Herpes is virus with multiple strains; two of these strains, HSV-1 and HSV-2, cause both oral and genital herpes. Herpes viruses infect the skin and/or mucous membranes. Oral herpes presents itself as cold sores or fever blisters that affect the lips or area near the mouth. Oral herpes is most often caused by the HSV-1 strain, but oral herpes can also be caused by the HSV-2 strain. Approximately 80 percent of oral herpes cases are caused by HSV-1, while the remaining 20 percent are caused by HSV-2, and 75%-80% of Americans carry at least one Herpes Simplex Virus (Type 1 or 2).
Herpes 1 and 2 can be contracted during vaginal, anal or oral sex. The initial outbreak of either virus strain can result in flu-like symptoms, including fever, swollen lymph nodes and body aches.
Oral herpes is most commonly transmitted by kissing or sharing drinks or utensils, but can also be contracted from a partner who has genital herpes during oral sex. HSV-1 and 2 can be contracted from infected bodily fluids, including semen, vaginal fluid, saliva, or herpes lesions, sores or blister fluid. Upon entering a cell, the infection often does not cause any symptoms. If the virus destroys the host cell during replication, sores or blisters filled with fluid appear. Scabs form over the sores or blisters once the fluid is absorbed, then the scabs disappear without scarring.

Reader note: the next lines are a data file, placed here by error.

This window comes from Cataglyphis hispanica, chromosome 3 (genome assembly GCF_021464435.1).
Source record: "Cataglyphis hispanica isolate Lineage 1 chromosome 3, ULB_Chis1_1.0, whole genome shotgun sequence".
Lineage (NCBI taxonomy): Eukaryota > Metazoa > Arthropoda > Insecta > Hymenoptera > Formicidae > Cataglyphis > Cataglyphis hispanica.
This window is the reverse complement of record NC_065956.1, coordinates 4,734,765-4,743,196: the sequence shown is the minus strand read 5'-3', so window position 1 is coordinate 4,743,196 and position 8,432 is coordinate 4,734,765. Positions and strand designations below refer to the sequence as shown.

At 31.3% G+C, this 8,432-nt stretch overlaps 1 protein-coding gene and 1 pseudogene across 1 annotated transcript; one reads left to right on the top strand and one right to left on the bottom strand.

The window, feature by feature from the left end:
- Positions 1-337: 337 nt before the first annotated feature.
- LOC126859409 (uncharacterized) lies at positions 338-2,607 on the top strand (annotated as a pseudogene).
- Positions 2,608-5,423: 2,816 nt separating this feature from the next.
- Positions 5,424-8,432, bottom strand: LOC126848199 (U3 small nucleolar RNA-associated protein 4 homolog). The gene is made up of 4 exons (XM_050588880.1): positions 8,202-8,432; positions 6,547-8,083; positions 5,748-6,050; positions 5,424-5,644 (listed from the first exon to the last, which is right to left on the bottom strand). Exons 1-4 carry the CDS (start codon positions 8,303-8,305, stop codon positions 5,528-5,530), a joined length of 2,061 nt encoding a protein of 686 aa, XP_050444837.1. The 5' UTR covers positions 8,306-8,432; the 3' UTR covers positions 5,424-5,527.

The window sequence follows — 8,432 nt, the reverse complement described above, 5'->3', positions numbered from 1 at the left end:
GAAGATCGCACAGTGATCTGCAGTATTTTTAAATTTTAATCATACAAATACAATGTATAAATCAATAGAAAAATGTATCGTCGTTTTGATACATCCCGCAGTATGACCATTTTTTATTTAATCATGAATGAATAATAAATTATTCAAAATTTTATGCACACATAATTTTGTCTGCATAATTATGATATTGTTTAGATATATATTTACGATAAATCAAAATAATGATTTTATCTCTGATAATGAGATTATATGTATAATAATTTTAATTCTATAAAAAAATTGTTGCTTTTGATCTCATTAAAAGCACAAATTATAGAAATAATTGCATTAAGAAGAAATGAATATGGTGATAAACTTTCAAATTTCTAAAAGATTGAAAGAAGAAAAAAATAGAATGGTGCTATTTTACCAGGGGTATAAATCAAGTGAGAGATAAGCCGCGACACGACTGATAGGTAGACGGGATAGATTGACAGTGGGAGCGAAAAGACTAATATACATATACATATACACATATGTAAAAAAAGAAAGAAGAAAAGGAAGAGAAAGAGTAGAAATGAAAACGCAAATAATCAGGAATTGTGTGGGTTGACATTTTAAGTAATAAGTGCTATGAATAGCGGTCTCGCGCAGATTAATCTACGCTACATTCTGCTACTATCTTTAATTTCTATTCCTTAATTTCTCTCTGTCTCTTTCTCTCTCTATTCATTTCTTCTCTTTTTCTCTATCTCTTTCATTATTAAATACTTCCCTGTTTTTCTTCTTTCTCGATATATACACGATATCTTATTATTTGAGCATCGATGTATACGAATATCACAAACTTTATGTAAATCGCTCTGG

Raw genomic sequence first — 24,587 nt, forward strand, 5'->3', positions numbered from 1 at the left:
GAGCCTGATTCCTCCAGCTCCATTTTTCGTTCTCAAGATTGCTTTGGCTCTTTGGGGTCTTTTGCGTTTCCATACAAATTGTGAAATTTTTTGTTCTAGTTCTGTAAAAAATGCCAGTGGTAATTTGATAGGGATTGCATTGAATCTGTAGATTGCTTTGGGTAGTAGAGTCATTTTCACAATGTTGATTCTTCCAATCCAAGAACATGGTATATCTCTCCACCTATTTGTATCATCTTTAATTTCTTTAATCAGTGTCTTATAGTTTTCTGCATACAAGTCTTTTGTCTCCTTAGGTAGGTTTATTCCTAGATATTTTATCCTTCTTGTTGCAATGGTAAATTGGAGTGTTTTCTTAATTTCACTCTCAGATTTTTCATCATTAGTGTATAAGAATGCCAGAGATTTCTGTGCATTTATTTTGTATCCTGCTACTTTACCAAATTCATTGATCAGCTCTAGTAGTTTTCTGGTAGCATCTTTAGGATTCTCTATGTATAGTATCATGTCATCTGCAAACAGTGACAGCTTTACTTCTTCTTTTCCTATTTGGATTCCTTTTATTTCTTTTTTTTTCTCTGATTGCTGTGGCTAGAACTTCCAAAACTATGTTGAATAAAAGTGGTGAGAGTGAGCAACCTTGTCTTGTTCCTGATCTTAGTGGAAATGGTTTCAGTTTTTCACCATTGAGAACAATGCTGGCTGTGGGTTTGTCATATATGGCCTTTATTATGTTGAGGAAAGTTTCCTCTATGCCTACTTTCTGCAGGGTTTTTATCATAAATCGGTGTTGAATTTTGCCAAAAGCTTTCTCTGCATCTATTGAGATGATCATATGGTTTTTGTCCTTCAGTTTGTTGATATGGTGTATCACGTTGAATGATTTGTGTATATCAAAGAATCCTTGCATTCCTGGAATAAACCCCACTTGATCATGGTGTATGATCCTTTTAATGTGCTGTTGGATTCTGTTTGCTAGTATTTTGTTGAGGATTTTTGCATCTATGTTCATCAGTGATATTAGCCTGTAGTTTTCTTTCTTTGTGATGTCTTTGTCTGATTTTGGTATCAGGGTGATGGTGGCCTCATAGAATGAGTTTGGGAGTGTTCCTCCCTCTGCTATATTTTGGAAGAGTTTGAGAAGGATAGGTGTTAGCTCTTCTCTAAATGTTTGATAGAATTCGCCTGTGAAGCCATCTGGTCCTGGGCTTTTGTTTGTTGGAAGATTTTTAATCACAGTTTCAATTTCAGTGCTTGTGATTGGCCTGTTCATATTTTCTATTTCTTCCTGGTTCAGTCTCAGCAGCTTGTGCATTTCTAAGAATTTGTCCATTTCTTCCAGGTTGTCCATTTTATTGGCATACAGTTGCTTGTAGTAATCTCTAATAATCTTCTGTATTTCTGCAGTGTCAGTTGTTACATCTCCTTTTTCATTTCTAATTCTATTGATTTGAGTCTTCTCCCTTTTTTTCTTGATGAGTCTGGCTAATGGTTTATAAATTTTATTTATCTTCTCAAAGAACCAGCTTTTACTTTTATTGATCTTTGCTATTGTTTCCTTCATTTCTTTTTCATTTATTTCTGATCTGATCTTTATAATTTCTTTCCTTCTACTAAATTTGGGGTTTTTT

The herpes virus goes through dormant phases where it becomes inactive for indeterminable periods of time and reactivate unpredictably. Herpes can be transmitted even when signs or symptoms are not present. This process is known as “shedding,” and occurs when cells that have the active virus are dropped or shed from the skin. Approximately one- third to half of all shedding occurrences are asymptomatic.
Oral herpes does not always show symptoms. When it does, oral herpes symptoms include fever blisters and cold sores around the mouth and lips. People suffering from oral herpes may also experience itching, burning or tingling around the mouth or lips. Before the first blisters or cold sores appear, individuals infected with the virus may also experience flu-like symptoms including sore throat, fever, swollen glands and/or pain when swallowing.